Welcome to the Podiatry Arena forums

You are currently viewing our podiatry forum as a guest which gives you limited access to view all podiatry discussions and access our other features. By joining our free global community of Podiatrists and other interested foot health care professionals you will have access to post podiatry topics (answer and ask questions), communicate privately with other members, upload content, view attachments, receive a weekly email update of new discussions, access other special features. Registered users do not get displayed the advertisements in posted messages. Registration is fast, simple and absolutely free so please, join our global Podiatry community today!

  1. Everything that you are ever going to want to know about running shoes: Running Shoes Boot Camp Online, for taking it to the next level? See here for more.
    Dismiss Notice
  2. Have you considered the Critical Thinking and Skeptical Boot Camp, for taking it to the next level? See here for more.
    Dismiss Notice
  3. Have you considered the Clinical Biomechanics Boot Camp Online, for taking it to the next level? See here for more.
    Dismiss Notice
Dismiss Notice
Have you considered the Clinical Biomechanics Boot Camp Online, for taking it to the next level? See here for more.
Dismiss Notice
Have you liked us on Facebook to get our updates? Please do. Click here for our Facebook page.
Dismiss Notice
Do you get the weekly newsletter that Podiatry Arena sends out to update everybody? If not, click here to organise this.

Plantaris pain

Discussion in 'Biomechanics, Sports and Foot orthoses' started by Ian Linane, Feb 2, 2006.

  1. Ian Linane

    Ian Linane Well-Known Member


    Members do not see these Ads. Sign Up.
    Have a retired lady coming for assesment.

    This is my first session with her as she has just moved into my area and all the info has been gleaned over the phone. From elsewhere she has had orthoses to control knee pain (successul). For the last nine months she has been having intensive physio to address a heel pain that she has been told (by orthopod , physio and podiatrist) arises from plantaris. I know that plantaris pain can extend down as far as the midleg but have not heard of it causing heel pain. The pain is described as shooting and travels from the medial heel/ankle up as far as the knee.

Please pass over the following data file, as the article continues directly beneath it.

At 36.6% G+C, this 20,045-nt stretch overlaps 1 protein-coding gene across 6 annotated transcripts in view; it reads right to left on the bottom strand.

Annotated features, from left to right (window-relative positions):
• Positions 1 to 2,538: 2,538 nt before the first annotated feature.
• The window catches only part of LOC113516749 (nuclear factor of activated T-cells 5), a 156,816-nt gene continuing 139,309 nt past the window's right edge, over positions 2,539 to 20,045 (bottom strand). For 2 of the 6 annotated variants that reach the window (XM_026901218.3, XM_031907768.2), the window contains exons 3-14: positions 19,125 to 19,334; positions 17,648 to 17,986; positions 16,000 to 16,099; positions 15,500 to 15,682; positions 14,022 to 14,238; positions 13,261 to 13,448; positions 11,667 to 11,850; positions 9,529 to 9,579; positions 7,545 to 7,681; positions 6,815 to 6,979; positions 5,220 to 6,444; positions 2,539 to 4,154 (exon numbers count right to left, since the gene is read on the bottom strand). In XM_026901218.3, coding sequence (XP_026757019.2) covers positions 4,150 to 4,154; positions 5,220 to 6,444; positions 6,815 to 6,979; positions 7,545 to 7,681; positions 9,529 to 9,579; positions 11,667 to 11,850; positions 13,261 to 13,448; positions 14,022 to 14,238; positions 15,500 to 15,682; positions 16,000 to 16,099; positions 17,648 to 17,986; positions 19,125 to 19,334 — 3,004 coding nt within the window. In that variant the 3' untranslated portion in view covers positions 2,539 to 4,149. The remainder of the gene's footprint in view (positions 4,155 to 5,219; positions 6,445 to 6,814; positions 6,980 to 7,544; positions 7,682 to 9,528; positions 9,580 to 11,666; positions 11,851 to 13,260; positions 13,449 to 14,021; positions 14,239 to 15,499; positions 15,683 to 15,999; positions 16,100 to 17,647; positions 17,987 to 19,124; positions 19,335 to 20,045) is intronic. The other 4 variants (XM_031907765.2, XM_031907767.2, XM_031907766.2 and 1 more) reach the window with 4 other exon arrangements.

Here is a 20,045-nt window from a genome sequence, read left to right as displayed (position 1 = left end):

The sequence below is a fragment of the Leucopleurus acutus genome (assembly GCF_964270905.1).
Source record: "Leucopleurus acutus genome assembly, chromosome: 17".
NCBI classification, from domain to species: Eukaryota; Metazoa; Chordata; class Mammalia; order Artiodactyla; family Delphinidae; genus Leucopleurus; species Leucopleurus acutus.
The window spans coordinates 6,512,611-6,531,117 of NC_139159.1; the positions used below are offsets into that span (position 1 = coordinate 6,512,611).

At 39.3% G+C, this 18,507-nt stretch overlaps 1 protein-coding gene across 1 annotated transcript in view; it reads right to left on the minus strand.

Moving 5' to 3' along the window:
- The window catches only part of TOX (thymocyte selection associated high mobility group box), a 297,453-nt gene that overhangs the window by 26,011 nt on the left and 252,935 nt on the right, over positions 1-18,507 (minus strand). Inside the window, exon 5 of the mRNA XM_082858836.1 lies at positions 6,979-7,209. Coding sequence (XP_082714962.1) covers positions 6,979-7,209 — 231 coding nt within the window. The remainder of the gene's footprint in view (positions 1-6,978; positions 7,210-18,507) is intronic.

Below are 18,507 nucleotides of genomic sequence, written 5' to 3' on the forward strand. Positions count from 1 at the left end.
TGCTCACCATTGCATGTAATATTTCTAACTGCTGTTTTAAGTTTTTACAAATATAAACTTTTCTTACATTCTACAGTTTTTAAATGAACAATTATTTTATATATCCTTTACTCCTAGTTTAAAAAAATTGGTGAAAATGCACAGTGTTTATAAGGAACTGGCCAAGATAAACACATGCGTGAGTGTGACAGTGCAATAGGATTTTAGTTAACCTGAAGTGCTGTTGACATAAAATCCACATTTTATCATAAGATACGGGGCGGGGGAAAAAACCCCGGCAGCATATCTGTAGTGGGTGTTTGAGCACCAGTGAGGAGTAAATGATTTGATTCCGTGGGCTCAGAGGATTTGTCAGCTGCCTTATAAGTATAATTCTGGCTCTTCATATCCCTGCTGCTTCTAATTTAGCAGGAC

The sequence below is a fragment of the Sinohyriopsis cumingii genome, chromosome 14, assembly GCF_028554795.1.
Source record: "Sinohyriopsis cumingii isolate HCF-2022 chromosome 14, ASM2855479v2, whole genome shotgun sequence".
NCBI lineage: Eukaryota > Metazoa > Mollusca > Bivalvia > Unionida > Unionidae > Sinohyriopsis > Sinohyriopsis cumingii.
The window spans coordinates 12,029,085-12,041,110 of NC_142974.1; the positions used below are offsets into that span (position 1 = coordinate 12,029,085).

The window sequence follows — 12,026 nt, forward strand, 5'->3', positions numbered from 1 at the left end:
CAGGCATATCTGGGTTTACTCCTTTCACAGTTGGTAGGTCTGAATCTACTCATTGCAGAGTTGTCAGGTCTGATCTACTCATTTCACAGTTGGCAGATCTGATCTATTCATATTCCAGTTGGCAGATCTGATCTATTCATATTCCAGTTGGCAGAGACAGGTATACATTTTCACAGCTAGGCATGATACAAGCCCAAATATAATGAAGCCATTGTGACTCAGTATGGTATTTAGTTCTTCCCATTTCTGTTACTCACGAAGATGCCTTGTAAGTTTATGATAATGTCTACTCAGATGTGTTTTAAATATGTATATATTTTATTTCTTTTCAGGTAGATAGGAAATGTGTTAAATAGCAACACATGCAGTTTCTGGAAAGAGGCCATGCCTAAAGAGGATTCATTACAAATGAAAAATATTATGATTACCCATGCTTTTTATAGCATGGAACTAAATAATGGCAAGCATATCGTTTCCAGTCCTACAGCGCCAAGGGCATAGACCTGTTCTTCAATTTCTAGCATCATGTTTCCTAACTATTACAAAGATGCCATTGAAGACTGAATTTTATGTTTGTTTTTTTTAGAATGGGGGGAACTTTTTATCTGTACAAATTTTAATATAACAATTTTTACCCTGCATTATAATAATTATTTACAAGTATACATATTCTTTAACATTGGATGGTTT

There is some arthitis in a joint in one foot that she had an mua for. Apparently her knees have some marked arthritis as well. The physio has suggested she has an orthotic review. However, before that I am more concerned to see if there is soft tissue stuff to deal with. Trigger points for plantaris tend to be for pain in the knee or mid leg. I can do a general acupuncture to the calf to see if that benefits. These have not been done before by anyone.

    Any thoughts much appreciated.

    Ian
     
  2. Craig Payne

    Craig Payne Moderator

    Articles:
    6
    Sounds odd to me --- I never heard of it, except for trigger points in upper belly of gastroc (which are near plantaris muscle) refering pain to heel.

    It sounds possibly more a neural tension prob - have you done a slump test?
     
    Last edited by a moderator: Feb 4, 2006
  3. The only time I have ever seen the plantaris cause problems, pain-wise, is when it ruptures. When a plantaris ruptures, it is often described as a rubber band like feel/sound or that someone hit them with a stick on the back of the leg. These generally resolve into being asymptomatic by 2-4 weeks post rupture.

    Never heard, however, of the plantaris causing heel pain, but I suppose it is possible. Honestly, I don't think it is strong enough of a muscle to cause any significant pathology at the heel. However, I have seen it used for nice little tendon grafts for reinforcing Achilles tendon rupture repairs.
     
Loading...

Share This Page